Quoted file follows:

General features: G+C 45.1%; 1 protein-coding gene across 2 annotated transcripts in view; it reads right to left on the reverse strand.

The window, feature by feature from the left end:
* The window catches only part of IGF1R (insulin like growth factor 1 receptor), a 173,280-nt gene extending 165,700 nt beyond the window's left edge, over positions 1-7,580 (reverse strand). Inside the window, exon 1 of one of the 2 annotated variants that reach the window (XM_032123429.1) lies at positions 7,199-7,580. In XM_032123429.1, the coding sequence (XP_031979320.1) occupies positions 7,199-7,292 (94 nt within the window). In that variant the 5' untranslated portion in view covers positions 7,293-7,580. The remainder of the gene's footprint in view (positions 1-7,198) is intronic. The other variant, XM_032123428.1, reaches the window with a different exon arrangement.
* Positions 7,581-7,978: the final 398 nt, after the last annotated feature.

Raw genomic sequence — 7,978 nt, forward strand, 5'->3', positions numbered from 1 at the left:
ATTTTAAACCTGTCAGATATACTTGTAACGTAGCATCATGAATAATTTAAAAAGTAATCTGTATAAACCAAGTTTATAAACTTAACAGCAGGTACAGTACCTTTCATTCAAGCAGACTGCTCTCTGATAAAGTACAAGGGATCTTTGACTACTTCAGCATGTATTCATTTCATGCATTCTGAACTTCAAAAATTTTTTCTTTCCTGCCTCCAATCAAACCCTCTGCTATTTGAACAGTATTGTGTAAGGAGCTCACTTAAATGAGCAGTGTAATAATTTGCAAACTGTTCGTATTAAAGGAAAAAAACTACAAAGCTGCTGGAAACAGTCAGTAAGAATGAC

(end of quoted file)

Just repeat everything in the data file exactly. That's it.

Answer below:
General features: G+C 45.1%; 1 protein-coding gene across 2 annotated transcripts in view; it reads right to left on the reverse strand.

The window, feature by feature from the left end:
* The window catches only part of IGF1R (insulin like growth factor 1 receptor), a 173,280-nt gene extending 165,700 nt beyond the window's left edge, over positions 1-7,580 (reverse strand). Inside the window, exon 1 of one of the 2 annotated variants that reach the window (XM_032123429.1) lies at positions 7,199-7,580. In XM_032123429.1, the coding sequence (XP_031979320.1) occupies positions 7,199-7,292 (94 nt within the window). In that variant the 5' untranslated portion in view covers positions 7,293-7,580. The remainder of the gene's footprint in view (positions 1-7,198) is intronic. The other variant, XM_032123428.1, reaches the window with a different exon arrangement.
* Positions 7,581-7,978: the final 398 nt, after the last annotated feature.

Raw genomic sequence — 7,978 nt, forward strand, 5'->3', positions numbered from 1 at the left:
ATTTTAAACCTGTCAGATATACTTGTAACGTAGCATCATGAATAATTTAAAAAGTAATCTGTATAAACCAAGTTTATAAACTTAACAGCAGGTACAGTACCTTTCATTCAAGCAGACTGCTCTCTGATAAAGTACAAGGGATCTTTGACTACTTCAGCATGTATTCATTTCATGCATTCTGAACTTCAAAAATTTTTTCTTTCCTGCCTCCAATCAAACCCTCTGCTATTTGAACAGTATTGTGTAAGGAGCTCACTTAAATGAGCAGTGTAATAATTTGCAAACTGTTCGTATTAAAGGAAAAAAACTACAAAGCTGCTGGAAACAGTCAGTAAGAATGAC